Fluency 101: What is Stuttering? - Hearing and Speech Agency

Fluency 101: What is Stuttering?

Fluency disorders, including stuttering, are pretty complicated. By understanding what they are and where they come from, we can help to support people who stutter and everyone they communicate with—including ourselves!

Characteristics of Stuttering
Stuttering is typically characterized by the repetition of sounds or syllables at the start of speech. However, other types of behaviors can also be categorized as dysfluency. Many children experience non-fluent speaking patterns when developing language, usually referred to as “developmental stuttering.” This is the result of learning and practicing new grammatical patterns and longer, more complex sentences. In most cases, these children are able to resume fluent speech without intervention as they get older. Non-fluent behaviors associated with the development of language include repetitions of phrases, whole words, or parts of words.

Atypical speaking patterns associated with dysfluency, or persistent stuttering, include part-word repetitions, prolongations, and blocks. Part-word repetitions are the most easily identified as stuttering; the first part of a word or sound is repeated. Prolongations are characterized by holding out a sound for a longer amount of time than expected, with difficulty transitioning to the rest of the word. Blocks occur as a result of increased tension within the speech mechanism and interfere with the onset of the voice. Often, blocks are described as “silent” and may not initially be perceived as stuttering.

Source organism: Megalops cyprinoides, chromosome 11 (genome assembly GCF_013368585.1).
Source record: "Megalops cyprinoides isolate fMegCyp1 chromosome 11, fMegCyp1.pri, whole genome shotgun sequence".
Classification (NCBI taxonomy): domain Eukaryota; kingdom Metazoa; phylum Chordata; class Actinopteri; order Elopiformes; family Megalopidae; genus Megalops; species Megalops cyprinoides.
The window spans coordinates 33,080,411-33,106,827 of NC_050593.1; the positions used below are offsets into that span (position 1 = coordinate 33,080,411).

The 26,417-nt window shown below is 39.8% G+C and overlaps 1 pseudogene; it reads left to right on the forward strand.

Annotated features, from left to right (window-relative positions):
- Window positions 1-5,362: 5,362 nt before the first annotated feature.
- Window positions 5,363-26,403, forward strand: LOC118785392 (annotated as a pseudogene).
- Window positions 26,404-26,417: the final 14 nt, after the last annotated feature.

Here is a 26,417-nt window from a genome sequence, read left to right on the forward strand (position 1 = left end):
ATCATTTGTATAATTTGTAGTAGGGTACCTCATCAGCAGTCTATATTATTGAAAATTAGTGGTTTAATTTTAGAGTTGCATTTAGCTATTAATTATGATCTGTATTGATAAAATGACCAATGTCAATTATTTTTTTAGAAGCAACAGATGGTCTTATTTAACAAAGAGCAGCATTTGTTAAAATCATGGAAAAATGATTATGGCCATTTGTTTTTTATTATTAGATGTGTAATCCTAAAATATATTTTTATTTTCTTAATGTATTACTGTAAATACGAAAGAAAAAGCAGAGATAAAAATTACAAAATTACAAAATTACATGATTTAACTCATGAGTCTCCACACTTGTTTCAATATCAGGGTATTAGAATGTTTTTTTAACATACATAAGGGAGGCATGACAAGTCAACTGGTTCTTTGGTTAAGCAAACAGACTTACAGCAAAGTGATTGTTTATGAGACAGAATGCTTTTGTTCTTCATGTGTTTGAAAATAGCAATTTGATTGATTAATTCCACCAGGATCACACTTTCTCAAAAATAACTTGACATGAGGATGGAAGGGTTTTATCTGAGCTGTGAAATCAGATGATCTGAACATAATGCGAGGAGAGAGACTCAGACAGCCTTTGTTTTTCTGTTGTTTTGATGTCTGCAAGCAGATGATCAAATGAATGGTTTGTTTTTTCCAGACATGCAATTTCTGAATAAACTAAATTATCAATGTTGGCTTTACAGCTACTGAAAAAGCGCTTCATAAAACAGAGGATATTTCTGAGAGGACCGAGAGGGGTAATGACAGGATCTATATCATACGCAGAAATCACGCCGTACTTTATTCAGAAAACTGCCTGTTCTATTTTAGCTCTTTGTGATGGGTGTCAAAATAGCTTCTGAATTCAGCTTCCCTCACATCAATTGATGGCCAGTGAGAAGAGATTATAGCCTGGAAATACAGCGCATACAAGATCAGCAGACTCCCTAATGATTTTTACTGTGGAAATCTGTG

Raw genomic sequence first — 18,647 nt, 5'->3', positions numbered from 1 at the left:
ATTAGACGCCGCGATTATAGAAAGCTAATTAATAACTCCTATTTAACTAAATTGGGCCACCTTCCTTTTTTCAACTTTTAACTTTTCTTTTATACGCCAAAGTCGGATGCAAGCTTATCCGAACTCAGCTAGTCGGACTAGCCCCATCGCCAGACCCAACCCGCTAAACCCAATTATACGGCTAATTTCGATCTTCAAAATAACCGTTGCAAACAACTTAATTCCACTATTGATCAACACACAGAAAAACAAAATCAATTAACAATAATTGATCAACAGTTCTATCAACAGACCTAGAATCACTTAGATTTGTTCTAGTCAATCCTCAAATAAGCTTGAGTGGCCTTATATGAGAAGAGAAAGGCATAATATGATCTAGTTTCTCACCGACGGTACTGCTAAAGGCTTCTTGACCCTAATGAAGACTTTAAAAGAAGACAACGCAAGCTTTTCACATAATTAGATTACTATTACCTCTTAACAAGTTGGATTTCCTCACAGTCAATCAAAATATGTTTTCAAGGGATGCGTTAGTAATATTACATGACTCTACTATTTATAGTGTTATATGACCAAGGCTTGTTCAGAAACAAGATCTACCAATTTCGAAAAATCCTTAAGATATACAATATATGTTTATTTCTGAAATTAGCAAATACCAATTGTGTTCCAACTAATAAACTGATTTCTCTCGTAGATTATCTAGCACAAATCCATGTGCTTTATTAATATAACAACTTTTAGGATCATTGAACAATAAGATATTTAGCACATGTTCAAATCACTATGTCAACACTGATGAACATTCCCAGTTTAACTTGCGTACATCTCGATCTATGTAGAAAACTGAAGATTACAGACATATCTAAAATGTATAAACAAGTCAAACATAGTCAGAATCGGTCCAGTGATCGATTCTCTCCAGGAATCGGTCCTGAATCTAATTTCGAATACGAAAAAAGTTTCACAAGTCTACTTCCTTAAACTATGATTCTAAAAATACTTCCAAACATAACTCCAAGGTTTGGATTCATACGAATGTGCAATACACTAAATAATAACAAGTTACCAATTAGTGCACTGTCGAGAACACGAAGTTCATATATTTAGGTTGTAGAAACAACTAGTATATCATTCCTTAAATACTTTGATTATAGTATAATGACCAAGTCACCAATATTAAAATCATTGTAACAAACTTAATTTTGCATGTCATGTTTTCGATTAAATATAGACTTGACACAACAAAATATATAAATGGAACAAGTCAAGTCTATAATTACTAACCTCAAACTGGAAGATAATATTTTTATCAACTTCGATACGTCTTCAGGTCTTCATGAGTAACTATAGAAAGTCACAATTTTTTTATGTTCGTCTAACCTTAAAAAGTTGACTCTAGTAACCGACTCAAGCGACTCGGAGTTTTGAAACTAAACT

In some cases, secondary behaviors may be present along with stuttering. These include atypical movement of the head or extremities, avoidance of eye contact, facial grimaces such as lip pressing, or distracting sounds. Secondary behaviors arise as individuals attempt to avoid or compensate for stuttering; in some cases, these behaviors can impact communication more significantly than dysfluency itself.

Cluttering, another type of fluency disorder, is sometimes confused with stuttering. Both disorders involve non-fluent speech that impacts the individual’s ability to communicate effectively. However, unlike stuttering, people who clutter generally do not have difficulty producing speech sounds and show little physical struggle when speaking. Cluttering is characterized by rapid, irregular bursts of speech, likely containing articulation errors as longer words are condensed. Related difficulties such as disorganization, sloppy handwriting, and distractibility may also be present. While cluttering and stuttering are different disorders, they may co-occur.

Jennifer Smith is a speech-language pathologist at The Hearing and Speech Agency. 

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